Men have authority over women because God has made the one superior to the other, and because they spend their wealth to maintain them. Good women are obedient. They guard their unseen parts because God has guarded them. As for those from whom you fear disobedience, admonish them and forsake them in beds apart, and beat them. Then if they obey you, take no further action against them. Surely God is high, supreme.

Tarif Khalidi translates this passage differently in his 2008 translation:

Men are legally responsible for women, inasmuch as God has preferred some over others in bounty, and because of what they spend from their wealth. Thus, virtuous women are obedient, and preserve their trusts, such as God wishes them to be preserved. And those you fear may rebel, admonish, and abandon them in their beds, and smack them. If they obey you, seek no other way against them. God is Highest and Mightiest.

According to George Sale’s 1793 translation, helpfully archived by Project Gutenberg, the passage reads:

Men shall have the preeminence above women, because of those advantages wherein GOD hath caused the one of them to excel the other, and for that which they expend of their substance in maintaining their wives.  The honest women are obedient. careful in the absence of their husbands, for that GOD preserveth them, by committing them to the care and protection of the men. But those, whose perverseness ye shall be apprehensive of, rebuke; and remove them into separate apartments, and chastise them.  But if they shall be obedient unto you, seek not an occasion of quarrel against them: for GOD is high and great.

This passage, if taken literally, does indicate a level of repressive behaviour which our society cannot sanction. Differing and more nuanced translations go a long way to resolving such conflicts but ultimately words do need to have some objective meaning or else the whole business of translation is pointless. However laws to counteract such dogmas need to stop at the point where they cease to be about addressing specific wrongs and become arbitrary. A piece of cloth, however it is worn, and whatever dogma is behind it, does not make you oppressed; being beaten by your husband or confined to your home does, and Australian law will protect you no matter who you are; this is what equality for women truly means and what section 116 of our constitution seeks to protect when it prohibits the Commonwealth from making laws imposing religious observance. My own attribution of Turkish secularism as spear-headed by Ataturk as the solution was short-sighted in the extreme; Human Rights Watch reported in 2011 on the insidious culture of family violence in Turkish society.[vi] I don’t shrink from confronting violence against women but this is not an issue unique to Islam, nor does it have anything to do with religious dress. The two issues have no connection and what I said was deeply offensive. I was wrong and I’m sorry.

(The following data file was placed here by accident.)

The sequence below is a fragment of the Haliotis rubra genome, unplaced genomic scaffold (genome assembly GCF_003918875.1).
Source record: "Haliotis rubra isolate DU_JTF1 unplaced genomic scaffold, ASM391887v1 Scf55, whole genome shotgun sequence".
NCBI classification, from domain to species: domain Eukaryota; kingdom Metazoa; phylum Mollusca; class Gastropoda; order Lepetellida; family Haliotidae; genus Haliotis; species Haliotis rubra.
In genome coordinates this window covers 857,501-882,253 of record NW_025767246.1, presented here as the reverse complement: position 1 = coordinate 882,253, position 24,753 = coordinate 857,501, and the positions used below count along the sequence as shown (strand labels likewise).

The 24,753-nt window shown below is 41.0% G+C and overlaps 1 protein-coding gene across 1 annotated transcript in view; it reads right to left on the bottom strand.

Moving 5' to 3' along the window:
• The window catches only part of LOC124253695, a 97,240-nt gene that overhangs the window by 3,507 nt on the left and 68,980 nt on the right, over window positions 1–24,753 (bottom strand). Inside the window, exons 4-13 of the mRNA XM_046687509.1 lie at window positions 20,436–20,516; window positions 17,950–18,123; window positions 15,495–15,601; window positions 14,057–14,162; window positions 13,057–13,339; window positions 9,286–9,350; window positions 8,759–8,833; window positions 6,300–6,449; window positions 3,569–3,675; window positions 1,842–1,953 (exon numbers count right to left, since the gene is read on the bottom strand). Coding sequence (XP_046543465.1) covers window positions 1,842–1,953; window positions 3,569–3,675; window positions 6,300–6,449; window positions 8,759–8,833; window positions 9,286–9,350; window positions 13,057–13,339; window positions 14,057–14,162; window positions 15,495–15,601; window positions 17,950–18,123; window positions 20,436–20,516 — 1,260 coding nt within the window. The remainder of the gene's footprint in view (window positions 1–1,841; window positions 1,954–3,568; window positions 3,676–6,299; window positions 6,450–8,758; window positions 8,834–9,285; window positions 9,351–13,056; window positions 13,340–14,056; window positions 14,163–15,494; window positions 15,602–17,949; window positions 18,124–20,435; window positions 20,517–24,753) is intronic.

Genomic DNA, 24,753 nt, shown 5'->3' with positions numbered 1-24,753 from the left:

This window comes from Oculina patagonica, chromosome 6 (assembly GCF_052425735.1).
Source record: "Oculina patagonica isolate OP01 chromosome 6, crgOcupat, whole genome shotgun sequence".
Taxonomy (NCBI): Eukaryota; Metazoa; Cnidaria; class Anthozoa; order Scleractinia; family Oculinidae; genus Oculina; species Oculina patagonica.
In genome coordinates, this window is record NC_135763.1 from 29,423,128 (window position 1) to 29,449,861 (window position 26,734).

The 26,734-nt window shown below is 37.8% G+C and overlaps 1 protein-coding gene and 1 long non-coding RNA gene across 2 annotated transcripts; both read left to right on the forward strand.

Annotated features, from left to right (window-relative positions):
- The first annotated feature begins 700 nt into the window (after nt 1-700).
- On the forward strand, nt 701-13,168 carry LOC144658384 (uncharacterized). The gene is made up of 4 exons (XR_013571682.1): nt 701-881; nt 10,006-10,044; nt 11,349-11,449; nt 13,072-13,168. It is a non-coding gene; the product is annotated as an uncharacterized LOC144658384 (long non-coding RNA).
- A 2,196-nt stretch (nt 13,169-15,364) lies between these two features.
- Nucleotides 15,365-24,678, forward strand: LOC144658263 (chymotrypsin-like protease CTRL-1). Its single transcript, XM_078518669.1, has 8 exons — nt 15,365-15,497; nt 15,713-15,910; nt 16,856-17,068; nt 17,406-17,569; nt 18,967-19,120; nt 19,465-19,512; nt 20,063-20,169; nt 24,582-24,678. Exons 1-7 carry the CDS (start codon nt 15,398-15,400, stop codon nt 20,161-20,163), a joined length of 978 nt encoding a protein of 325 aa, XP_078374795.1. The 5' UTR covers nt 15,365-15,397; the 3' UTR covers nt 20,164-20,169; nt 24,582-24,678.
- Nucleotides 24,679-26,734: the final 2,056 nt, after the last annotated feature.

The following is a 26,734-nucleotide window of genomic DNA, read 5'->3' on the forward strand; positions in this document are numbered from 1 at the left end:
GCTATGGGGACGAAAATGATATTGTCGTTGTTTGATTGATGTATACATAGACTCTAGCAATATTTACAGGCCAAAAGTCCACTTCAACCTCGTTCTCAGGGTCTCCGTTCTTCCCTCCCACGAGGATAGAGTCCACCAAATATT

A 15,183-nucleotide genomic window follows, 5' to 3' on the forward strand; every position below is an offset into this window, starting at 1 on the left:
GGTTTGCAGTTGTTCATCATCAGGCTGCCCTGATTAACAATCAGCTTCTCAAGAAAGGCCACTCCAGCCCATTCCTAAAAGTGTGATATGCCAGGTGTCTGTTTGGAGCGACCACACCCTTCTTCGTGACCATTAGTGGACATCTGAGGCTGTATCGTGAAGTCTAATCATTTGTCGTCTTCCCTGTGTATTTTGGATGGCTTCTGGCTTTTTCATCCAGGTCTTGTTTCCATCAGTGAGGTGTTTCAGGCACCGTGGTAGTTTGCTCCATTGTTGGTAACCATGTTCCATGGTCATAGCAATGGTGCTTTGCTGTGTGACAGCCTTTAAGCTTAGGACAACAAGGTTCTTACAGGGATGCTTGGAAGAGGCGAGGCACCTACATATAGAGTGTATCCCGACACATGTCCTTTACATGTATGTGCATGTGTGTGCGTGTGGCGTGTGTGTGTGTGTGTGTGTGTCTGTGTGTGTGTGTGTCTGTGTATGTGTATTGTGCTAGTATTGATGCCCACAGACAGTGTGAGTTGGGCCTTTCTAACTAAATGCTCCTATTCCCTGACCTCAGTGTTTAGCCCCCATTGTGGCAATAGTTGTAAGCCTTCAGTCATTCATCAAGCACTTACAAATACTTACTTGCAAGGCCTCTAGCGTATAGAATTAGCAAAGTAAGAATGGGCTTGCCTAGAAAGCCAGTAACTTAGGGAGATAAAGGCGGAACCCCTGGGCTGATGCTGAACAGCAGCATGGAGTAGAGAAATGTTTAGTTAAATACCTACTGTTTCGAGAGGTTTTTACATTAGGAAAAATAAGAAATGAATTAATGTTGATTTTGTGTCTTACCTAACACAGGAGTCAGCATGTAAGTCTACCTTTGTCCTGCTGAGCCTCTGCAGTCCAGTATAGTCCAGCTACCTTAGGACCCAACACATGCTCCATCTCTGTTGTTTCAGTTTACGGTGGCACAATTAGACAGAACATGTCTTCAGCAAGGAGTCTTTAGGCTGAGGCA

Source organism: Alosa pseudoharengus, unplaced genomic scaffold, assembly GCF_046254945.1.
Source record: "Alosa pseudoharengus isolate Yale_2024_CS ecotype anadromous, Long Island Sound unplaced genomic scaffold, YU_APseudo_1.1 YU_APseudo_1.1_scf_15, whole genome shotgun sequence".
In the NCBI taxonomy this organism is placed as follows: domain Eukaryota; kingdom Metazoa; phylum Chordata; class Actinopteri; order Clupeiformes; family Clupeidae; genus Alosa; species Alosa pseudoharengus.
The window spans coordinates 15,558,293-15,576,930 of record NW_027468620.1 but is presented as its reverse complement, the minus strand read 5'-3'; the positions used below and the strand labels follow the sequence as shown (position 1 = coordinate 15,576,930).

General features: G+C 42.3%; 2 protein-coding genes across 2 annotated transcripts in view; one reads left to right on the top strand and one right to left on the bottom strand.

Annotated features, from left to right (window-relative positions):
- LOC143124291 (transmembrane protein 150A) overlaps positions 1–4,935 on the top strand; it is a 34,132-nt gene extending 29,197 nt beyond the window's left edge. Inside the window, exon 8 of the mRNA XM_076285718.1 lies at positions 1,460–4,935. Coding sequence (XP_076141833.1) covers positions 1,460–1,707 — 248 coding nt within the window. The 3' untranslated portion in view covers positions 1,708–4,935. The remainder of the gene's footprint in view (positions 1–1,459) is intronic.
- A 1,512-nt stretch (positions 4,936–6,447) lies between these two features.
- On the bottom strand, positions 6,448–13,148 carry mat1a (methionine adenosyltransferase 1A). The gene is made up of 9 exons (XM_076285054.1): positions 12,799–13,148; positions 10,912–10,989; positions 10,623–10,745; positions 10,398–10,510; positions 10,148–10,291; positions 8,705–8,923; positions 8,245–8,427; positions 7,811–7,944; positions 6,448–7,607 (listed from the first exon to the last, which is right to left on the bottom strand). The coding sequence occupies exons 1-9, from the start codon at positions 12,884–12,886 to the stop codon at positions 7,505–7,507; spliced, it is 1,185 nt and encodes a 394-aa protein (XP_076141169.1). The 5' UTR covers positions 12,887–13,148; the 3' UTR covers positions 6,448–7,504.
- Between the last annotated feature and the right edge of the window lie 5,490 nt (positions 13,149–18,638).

Many times I wrote lovingly of Islam on Webdiary (See: Cultural diversity and photography), but this is unlikely to be what endures under present conditions in connection with my name. This is something I have to live with. Nevertheless the hard lesson that theorists like Rushkoff ask of us has a lot of resonance for me: be yourself, use your own name, own your own words and it will go a long way to re-personalising a de-personalised online environment. I’m proud of myself for writing with my own name and not anonymously and glad that long, long ago, Margo Kingston realised we all should, too, if we wanted to really connect across social divides in a civilised online debate. If we do this, eventually, every door shuts but the path to healing.i


[i] page 88

[ii] http://www.telegraph.co.uk/news/worldnews/wikileaks/8179044/WikiLeaks-back-online-after-moving-to-Swiss-servers.html

[iii] http://pandora.nla.gov.au/tep/21852

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Formidable Stinker? Why not...

Did someone mention a pisshead and formidable thinker?

Got no idea what the latter means but as far as the former goes I'm all in.

Talk about nothing so lonely shocking or queer, Weird Dairy has been chaotic not, without any beer.

Grumpy old man hey Scott - don't worry mate we'll all be dead soon, but glad to hear you are still respiring.

Yep, looks like fascism, so we can expect the trains to run on time one day - I hope.

And what's this about belief systems?

If yours truly had no gods he'd be totally fucked. Mate, I discovered a new one just the other day: the washing machine god - yeah, I had no idea either, but one exists - Pumpkin is my witness. The fucking washer shit itself, I prayed (specifically) to the washing machine god and BINGO. Now, how else could one explain such a miracle?

And numbers?

That's easy: think digits mate, after that one can grasp anything numbers - it's all a bit of tautology really. One finger plus one finger is exactly the same as saying two fingers, is it not? The same goes for toes - if you have enough of them.

Anyway gotta run - think I might have spied iHarry wandering about - he reckons I owe him an iApple, but I reckon we was always talking iBananas. Never could understand the finer details of a contract. Fucking lawyers - fruit cakes the lot of them - I'd rather be a nurse (at least you can bury your mistakes).

Douglas Rushkoff

Okay, I support Solomon Wakeling 110% in his recommendation,especially the first ten minutes, which is the key part.  The speaker begins to take questions at 41:38 and I didn't find them interesting.